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GM withdraws 2023 guidance as work stoppages take toll; UAW expands strike to GM SUV plant

GM did beat on both the top and bottom lines but said the UAW strike has cost $800 million so far.

Against the backdrop of bruising contract talks with the United Auto Workers (UAW), GM (GM) on Tuesday reported a third quarter revenue and profit beat but withdrew its 2023 guidance on labor strike uncertainty. And following the earnings release, the UAW stepped up its stand-up strikes against another GM plant.

GM CFO Paul Jacobson said the company was pulling its previously announced profit guidance of $12 billion to $14 billion in EBIT (earnings before interest expense and taxes) and net income attributable to stockholders of between $9.3 billion and $10.7 billion.

For the third quarter, GM reported top-line revenue of $44.13 billion (vs. $43.01 billion estimated), a 5.4% gain from a year ago. On the profitability front, GM reported adjusted EPS of $2.28 a share (vs. $1.84 expected), on net income of $3.06 billion.

Jacobson also said the labor strikes, which started in mid-September, have cost the automaker roughly $800 million in pre-tax earnings due to lost vehicle production, including $200 million during the third quarter.

And only a few hours after the release of those earnings, the UAW called up 5,000 workers from GM's Arlington, Texas, full-size SUV plant to go on strike. Those workers build GM's highly profitable SUVs like the Chevrolet Tahoe, GMC Yukon, and Cadillac Escalade. In a statement released following the latest strike, GM said it was "disappointed by the escalation of this unnecessary and irresponsible strike," and that it had increased its latest offer by "approximately 25% in total value."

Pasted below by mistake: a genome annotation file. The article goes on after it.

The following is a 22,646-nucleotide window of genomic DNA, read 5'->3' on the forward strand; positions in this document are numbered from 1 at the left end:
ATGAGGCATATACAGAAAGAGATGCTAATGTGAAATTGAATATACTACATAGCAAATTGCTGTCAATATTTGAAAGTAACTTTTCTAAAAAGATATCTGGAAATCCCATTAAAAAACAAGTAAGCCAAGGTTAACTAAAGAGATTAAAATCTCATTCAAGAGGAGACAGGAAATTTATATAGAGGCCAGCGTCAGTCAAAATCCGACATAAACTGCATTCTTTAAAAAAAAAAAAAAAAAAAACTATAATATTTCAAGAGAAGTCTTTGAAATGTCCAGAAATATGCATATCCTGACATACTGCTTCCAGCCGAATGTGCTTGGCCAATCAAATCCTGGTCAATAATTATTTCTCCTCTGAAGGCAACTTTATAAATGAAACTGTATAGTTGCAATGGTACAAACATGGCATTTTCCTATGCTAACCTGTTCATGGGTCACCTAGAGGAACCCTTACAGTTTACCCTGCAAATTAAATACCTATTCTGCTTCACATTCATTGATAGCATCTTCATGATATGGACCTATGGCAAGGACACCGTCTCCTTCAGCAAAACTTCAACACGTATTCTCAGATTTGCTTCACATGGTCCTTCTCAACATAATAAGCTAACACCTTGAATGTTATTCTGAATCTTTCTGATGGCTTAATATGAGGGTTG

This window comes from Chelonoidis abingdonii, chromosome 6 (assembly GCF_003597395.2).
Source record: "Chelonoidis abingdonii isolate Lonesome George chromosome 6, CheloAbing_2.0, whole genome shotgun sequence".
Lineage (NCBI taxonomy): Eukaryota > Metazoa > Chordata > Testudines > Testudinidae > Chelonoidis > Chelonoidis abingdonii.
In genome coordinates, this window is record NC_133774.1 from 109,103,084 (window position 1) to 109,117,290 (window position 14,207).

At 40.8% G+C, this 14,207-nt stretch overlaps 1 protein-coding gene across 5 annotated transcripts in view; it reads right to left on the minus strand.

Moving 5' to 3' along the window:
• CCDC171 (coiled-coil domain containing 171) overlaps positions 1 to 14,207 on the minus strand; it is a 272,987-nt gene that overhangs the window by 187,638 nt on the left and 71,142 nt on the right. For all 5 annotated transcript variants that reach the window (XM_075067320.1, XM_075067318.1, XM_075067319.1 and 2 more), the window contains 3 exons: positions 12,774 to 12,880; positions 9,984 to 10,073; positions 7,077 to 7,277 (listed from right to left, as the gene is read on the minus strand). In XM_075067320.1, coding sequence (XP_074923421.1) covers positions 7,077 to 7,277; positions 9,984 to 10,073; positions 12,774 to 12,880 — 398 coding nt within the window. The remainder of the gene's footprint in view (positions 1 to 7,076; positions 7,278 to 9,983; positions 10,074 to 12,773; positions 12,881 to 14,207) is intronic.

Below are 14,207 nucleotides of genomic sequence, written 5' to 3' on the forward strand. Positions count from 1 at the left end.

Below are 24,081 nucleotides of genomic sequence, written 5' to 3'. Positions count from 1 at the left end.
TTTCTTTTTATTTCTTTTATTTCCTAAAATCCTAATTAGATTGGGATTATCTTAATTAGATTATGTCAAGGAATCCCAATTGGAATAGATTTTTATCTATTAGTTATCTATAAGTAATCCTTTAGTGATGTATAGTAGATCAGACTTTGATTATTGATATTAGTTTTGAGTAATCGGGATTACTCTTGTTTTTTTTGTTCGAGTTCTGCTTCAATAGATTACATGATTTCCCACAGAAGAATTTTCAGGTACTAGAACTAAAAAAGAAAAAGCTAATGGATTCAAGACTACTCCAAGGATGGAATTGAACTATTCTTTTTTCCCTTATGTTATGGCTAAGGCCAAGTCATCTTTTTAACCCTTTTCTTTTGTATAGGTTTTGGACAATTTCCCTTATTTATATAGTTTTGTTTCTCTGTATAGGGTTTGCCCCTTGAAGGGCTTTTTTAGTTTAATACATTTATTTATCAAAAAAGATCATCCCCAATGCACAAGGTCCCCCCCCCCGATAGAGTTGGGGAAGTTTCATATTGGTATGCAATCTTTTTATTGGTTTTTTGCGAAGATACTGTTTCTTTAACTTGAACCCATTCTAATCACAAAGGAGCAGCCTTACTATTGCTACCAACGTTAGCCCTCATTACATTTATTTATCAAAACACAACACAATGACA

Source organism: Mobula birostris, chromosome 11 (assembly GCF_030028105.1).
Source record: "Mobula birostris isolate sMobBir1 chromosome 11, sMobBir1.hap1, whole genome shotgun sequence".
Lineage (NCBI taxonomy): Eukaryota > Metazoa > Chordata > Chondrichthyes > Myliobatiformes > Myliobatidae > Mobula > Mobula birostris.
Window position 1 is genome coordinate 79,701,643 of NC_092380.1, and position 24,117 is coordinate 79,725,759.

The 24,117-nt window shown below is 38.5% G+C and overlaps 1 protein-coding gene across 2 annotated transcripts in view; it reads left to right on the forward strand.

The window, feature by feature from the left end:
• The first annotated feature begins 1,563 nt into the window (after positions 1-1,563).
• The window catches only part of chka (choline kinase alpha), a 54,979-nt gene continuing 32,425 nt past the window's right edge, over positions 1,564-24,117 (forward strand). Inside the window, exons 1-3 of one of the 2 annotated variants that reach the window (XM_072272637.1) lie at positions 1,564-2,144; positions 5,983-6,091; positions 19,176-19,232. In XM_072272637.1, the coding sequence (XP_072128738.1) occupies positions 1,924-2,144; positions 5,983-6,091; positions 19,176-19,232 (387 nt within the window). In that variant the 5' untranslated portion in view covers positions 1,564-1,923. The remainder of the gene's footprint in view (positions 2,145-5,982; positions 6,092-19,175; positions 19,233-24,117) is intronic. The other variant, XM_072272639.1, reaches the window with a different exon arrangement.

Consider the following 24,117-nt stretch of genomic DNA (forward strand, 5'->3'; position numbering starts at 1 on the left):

In addition to striking at GM plants Arlington, Texas., Wentzville, Mo., and Lansing, Mich., the UAW is striking at all GM parts and distribution centers, crippling the automaker’s ability to service customers’ cars and provide parts to other assembly plants.

GM is also moderating its electric vehicle investments in the face of the strikes and shifting EV sentiment. Last week, GM said it was delaying its EV truck expansion, pushing back the conversion of an EV truck plant to late 2025 in order to "better manage capital investment while aligning with evolving EV demand."

"We are also moderating the acceleration of EV production in North America to protect our pricing, adjust to slower near-term growth in demand, and implement engineering efficiency and other improvements that will make our vehicles less expensive to produce, and more profitable," CEO Mary Barra said in her shareholder letter.

GM has committed to spend $35 billion by 2025 for its electrification plans, with a goal of being all-electric by 2035. With the automaker admitting "evolving EV demand" has led it to delay its EV expansion plans, GM says it plans to hit an annual EV capacity of 1 million units in North America by the end of 2025 and is targeting "low to mid-single-digit EBIT EV margin in 2025."

While labor strife and a potential EV slowdown may be hurting GM’s profitability, the Detroit-based automaker is still selling cars at a brisk pace. GM said it delivered 674,336 vehicles in the US in the third quarter, up 21% from a year ago, driven by strong sales of trucks and SUVs.

Pras Subramanian is a reporter for Yahoo Finance. You can follow him on Twitter and on Instagram.

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